Any interesting, general program analysis is undecidable.
Yesterday we saw that the two-input halting problem is undecidable, meaning it has no solution that works for every input. Today we see that identifying any nontrivial functional characteristic of a procedure is undecidable.
Every procedure can be considered to be a partial function. Partial functions accept one or more inputs and, for some of those inputs, yield back an output. If the procedure runs forever we say there is not output for that input. If a procedure f given input x yields output y we say x↦y the symbol “↦” is pronounced “maps to”. or f(x) = y; if the input x causes f to run forever we say x↦⊥ The symbol “⊥” is pronounced “bottom” in this context. It is also used to mean “perpendicular to” in geometry. . If there are no x for which x↦⊥ then we have a total function. All total functions are also partial functions.
Partial functions embody the work done by procedures. They don’t tell us anything about efficiency or technique but they do embody the input-output mapping a procedure computes.
Determining any property of the partial function computed by a procedure is undecidable unless the property is true of either all or no procedures.
We can prove Rice’s theorem basically the same way we proved the undecidability of the two-input halting problem. Given a candidate procedure P that is reputed to tell us some property of the partial function computed by procedures We make a pathological program that first asks P if the property holds of itself and then does the oposite of what P says it will. A few simple examples:
I can never ever write a program that can correctly identify the presence or absence of a functional property of every procedure I give it. This includes nice little properties like “doesn’t send all my data to my competitors and then misuse my hardware until it overheats and fries” or “saves my documents when I ask it to.” And since anything that can be done can be done by a computer, there is no human process that can figure out these properties. There are programs of which I can neither prove nor disprove the existence of bugs.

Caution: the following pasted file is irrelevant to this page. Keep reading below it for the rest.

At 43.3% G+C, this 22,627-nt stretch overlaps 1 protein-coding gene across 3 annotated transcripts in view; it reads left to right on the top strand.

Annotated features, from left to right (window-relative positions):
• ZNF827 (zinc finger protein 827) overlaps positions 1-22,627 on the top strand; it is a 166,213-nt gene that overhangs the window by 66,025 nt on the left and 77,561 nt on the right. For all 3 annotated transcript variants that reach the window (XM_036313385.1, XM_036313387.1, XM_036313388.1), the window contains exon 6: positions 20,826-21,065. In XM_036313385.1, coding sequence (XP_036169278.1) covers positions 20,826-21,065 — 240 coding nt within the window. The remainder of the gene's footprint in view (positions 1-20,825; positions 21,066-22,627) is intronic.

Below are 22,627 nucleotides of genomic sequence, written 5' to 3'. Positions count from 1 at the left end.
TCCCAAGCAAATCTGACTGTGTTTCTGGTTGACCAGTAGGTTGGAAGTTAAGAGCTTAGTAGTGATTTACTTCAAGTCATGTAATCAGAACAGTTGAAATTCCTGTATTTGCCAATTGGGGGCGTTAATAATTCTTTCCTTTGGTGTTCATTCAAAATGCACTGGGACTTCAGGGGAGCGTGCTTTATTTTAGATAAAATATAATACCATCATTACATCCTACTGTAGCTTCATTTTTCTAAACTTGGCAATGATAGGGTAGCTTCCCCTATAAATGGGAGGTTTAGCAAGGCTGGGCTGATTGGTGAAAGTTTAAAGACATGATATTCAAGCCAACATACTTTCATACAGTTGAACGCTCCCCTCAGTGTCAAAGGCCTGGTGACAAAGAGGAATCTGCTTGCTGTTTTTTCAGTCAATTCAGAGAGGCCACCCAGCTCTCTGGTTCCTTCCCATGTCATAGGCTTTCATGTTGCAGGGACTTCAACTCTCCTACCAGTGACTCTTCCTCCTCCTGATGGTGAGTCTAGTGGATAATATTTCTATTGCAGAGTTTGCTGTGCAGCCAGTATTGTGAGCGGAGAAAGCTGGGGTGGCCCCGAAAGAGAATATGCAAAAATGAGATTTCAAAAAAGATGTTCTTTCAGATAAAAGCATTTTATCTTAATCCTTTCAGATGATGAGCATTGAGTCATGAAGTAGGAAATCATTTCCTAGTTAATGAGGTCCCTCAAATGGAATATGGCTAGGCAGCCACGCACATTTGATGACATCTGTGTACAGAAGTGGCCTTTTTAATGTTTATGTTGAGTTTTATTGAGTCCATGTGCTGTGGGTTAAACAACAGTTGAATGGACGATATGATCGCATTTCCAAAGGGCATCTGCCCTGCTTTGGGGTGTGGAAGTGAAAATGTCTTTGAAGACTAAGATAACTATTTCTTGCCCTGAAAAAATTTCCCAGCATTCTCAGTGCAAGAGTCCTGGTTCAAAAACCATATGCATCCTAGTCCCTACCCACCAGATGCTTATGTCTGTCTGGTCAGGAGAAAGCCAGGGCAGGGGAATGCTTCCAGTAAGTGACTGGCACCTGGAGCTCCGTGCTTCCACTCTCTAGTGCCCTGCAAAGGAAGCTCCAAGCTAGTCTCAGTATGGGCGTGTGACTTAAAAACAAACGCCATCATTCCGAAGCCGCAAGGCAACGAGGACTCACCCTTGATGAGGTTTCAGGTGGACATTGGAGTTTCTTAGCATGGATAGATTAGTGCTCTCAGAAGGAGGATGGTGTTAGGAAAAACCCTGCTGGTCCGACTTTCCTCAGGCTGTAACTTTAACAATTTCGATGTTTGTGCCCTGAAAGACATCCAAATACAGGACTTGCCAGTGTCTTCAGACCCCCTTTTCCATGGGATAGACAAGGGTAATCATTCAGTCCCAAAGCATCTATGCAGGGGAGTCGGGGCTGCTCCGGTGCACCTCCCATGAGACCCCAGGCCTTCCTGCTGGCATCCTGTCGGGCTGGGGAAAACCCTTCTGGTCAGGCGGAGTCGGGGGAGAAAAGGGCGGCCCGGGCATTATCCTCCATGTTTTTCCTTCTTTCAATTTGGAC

That said, I can write programs and design human activities that correctly identify the presence or absence of a functional property of some procedures and says “too complicated” for the rest. As long as I can identify what I mean by a bug, I can write bug-free programs Note that “can write bug-free programs” ≠ “can write program x without bugs”. and prove that they are bug-free.
The problem we face in making reliable software is that the current sophistication of programs that inspect other programs is far far below the current complexity of programs people are willing to pay money for. We also don’t really have any idea how complicated a program can get before we can’t design a process to verify it lacks a particular bug and we don’t have a very good notion of what a bug is even if we did.
As ever, the difference between theory and practice is large in practice. The problems we can’t solve in practice are far greater than the problems we can’t solve in theory. But the fact that such a broad set cannot be solved in theory puts some limits on the aspirations of computer scientists at least.